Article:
[IMAGE: Djorgovski 1 globular cluster, near the center of our galaxy.  ESA/Hubble image source]

*Note: The content of these notes is not endorsed or affiliated with NASA/ESA, and express solely the author’s view.





On Mathematics

Mathematics is both a language and a form of artistic expression. Language because it has all its characteristics: it is symbolic, has a morphology and a syntax. It also represents something as an idiom does, in this case our natural world (or rather, our limited interpretation of it).

But Math is not tied to reality, unlike Physics for example.  There is no need for experiment to validade its work. As an important mathematician one wrote:

The essence of mathematics lies in its freedom.

One is free to conjure any kind of creation to suit his needs. That is the great power of this field. It can be something that was motivated by a practical problem: How to keep track of a herd of sheep? How to measure the area of a irregular terrain? Will there be enough corn to feed the population? For practical reasons, this comprises most of it.

And it can be simply a thought experiment: What would a 9-th dimension cube be like? The problems in this pure Mathematics have a higher degree of abstraction, and are considered a larger set of the problems that arise from the real world. It’s possible for one of these problems to be found later having a counterpart in the physical.

The more you come close to this century Mathematics, the stepper the abtraction curve goes. That is the reason why most people will only have the practical knowledge of the Classical Era. And that is a bad thing in my humble people, but I guess Math just isn’t everyone’s cup of tea.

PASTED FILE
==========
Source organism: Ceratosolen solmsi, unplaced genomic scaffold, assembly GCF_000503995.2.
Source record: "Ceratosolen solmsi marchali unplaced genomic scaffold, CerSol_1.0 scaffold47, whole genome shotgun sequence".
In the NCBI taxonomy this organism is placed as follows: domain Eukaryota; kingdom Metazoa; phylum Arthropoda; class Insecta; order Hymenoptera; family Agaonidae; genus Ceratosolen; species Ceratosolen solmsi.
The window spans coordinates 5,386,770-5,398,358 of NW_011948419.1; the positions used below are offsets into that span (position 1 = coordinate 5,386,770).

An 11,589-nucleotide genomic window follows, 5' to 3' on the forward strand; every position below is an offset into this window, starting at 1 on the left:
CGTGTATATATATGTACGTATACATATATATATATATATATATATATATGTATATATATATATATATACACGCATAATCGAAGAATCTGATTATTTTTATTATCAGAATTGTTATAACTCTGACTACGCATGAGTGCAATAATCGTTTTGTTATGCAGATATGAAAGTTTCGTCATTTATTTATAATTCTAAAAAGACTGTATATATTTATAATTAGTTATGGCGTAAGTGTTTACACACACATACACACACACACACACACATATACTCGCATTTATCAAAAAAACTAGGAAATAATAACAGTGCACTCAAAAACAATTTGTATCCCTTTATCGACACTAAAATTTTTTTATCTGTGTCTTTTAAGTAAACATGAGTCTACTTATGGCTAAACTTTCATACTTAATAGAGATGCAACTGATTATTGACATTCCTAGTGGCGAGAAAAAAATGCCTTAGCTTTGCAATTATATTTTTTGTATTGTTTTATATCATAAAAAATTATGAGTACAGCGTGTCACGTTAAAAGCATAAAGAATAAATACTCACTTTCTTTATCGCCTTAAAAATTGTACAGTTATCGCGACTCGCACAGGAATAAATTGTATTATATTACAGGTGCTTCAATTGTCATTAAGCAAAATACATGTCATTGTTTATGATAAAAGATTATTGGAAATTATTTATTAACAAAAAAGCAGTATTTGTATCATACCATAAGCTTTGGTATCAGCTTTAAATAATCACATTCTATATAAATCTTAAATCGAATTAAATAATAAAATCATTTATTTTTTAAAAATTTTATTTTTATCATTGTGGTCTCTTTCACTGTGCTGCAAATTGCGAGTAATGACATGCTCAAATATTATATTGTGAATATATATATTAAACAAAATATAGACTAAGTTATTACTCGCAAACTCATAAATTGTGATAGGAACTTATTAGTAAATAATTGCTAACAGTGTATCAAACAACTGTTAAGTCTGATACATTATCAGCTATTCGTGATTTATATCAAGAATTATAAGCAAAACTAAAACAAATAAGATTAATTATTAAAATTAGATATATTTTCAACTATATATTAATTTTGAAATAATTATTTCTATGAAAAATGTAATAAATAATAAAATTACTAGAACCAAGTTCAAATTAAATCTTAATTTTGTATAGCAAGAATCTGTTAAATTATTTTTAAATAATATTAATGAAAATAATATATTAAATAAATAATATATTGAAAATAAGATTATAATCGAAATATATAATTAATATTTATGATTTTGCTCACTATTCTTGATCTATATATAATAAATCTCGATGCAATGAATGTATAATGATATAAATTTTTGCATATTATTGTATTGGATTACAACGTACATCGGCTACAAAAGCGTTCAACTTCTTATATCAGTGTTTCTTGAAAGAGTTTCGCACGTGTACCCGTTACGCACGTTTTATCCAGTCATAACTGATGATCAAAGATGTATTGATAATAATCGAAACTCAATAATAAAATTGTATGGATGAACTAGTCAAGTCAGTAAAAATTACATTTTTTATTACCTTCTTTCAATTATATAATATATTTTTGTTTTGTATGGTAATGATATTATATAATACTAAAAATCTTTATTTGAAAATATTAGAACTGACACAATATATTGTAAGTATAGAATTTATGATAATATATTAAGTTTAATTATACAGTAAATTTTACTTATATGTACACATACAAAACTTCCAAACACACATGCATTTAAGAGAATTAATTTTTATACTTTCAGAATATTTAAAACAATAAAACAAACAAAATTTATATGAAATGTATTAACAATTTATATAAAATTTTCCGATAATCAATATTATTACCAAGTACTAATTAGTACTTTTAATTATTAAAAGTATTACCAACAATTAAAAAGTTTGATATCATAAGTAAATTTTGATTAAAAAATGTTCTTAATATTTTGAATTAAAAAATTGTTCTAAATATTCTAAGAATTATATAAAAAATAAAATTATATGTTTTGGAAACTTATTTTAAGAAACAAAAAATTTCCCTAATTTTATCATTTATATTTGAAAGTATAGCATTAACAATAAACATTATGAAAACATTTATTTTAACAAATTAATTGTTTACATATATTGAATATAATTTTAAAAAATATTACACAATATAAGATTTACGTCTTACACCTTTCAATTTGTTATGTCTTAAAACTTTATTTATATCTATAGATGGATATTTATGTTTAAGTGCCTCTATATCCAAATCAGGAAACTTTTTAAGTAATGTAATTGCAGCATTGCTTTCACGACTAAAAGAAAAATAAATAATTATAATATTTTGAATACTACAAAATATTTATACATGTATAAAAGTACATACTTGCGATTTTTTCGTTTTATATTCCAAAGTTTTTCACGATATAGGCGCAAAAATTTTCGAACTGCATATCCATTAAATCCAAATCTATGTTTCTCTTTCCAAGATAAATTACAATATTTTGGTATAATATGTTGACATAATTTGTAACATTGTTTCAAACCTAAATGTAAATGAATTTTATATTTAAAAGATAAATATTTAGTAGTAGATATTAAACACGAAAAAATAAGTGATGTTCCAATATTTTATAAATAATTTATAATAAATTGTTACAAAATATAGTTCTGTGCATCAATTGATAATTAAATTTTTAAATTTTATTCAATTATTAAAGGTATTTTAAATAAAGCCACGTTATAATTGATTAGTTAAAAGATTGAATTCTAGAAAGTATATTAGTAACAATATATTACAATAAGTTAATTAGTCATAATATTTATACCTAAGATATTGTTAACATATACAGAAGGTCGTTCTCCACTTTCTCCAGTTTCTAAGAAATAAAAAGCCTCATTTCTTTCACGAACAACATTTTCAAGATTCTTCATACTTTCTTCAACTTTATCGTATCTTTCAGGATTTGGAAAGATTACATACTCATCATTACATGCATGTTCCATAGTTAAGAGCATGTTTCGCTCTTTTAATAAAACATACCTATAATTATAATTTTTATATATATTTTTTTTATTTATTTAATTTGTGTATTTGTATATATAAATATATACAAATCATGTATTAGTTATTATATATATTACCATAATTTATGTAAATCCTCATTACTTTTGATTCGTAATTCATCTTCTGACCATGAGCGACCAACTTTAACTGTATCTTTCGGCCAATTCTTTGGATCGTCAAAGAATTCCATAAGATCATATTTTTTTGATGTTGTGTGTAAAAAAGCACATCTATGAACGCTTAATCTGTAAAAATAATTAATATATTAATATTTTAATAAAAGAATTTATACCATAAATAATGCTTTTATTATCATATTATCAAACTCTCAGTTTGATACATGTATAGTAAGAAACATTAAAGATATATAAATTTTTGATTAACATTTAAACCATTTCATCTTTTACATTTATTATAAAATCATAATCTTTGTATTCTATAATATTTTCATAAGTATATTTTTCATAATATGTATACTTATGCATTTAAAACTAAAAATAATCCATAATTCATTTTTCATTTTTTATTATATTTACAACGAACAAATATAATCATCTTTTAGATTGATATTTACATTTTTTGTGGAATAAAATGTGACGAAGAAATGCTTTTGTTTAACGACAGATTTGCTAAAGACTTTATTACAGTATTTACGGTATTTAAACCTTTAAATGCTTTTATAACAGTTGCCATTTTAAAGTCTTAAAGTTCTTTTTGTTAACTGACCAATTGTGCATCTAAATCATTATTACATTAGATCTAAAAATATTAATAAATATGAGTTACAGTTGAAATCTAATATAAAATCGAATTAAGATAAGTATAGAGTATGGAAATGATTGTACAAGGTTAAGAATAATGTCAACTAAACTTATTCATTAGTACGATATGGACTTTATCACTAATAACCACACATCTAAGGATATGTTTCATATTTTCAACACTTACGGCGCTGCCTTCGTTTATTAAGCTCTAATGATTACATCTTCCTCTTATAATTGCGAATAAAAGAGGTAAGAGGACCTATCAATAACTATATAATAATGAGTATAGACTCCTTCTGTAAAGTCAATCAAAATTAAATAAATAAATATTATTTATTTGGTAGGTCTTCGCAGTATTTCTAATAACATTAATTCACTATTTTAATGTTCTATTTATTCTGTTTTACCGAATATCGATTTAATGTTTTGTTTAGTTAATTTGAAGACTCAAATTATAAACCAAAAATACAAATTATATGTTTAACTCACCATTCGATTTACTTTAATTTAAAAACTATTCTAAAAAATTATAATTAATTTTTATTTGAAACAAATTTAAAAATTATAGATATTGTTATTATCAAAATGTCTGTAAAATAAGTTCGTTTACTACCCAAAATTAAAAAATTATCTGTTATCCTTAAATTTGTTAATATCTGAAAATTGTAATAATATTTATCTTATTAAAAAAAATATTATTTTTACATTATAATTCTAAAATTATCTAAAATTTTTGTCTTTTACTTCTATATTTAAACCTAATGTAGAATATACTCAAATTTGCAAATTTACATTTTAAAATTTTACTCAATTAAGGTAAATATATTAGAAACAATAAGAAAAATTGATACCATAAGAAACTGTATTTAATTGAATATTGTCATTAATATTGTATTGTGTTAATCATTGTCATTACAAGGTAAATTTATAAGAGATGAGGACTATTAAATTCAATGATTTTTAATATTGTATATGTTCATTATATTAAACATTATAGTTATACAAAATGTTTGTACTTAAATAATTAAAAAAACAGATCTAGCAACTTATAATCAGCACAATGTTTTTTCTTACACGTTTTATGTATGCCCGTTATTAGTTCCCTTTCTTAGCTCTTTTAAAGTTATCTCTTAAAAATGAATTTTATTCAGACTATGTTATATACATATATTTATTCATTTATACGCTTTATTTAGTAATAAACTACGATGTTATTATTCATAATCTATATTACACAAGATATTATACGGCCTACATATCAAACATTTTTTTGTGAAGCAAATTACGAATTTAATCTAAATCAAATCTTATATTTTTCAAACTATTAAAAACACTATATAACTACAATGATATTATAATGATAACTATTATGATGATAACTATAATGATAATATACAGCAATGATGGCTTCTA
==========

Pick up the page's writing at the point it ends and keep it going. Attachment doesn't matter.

People could benefit from the gain in coping skills from studying it, though. It’s trying at times, but the satisfaction of grasping a new math tool is beyond words. And the variety of problems you can solve increase rapidly with more studying. I consider my Math skills the ultimate measure of knowledge, as everything I ever hope to learn has it in its foundation.

And it’s still under construction, even when it comes to the basics. Much is done of course, but one can easily find knots to tie or a new problem to tackle. A example of this is the prime numbers – is there a formula that can give any prime, given it’s position? This has haunted me for a very long time, it looks at first so simple. Solving it could render our cryptography useless, for those who want to see the world burn.


The mysterious pattern in prime numbers, known as Ulam’s Spiral. credits

There is much more that we can’t do than that we can. As an example, only a handful of integrals have a primitive in terms of defined functions. And the hardship of computing an integral increases dramatically if you start picking elaborate functions.

One might view this tendency as an evidence that the Math we developed is unsuitable to handle our intricate universe. We could be speaking Russian instead of plain English. Perhaps there is a different way of looking to things that is simpler and more effective. It’s hidden, waiting to be found.

From this freedom of creation comes the artistic aspect of Mathematics. In a carefully refined theory, one could leave a lasting work just as a painter or a composer does. I hope this has insipired some more courage when opening your next Calculus book.

[IMAGE: A computer generated fractal, Sierpinski. image source]

Idea #13: Metrics on Text

For the most part, you can only tell how good a book is after you have done some reading. Sometimes you are identified with how the author’s ideas resemble your own’s, and other times it’s the innovative writing style that gets you caught. All of this, regarded here as the ‘quality’ of the text, is too personal and subjective to be put in numbers.

However, there are some aspects of a text that do allow a quantification. Some of these attributes are